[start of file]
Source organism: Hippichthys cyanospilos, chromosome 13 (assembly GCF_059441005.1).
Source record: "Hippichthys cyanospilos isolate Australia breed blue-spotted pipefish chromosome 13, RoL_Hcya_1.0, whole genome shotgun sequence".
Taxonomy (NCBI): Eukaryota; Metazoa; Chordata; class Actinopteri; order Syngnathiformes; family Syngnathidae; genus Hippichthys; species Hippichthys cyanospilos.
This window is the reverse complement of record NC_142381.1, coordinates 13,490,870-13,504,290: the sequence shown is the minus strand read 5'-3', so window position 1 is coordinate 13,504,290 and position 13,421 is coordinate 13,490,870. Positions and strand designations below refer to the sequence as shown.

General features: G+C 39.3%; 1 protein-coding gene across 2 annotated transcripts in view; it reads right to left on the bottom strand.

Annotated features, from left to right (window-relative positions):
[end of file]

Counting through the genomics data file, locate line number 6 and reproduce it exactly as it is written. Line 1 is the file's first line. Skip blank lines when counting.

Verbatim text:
Annotated features, from left to right (window-relative positions):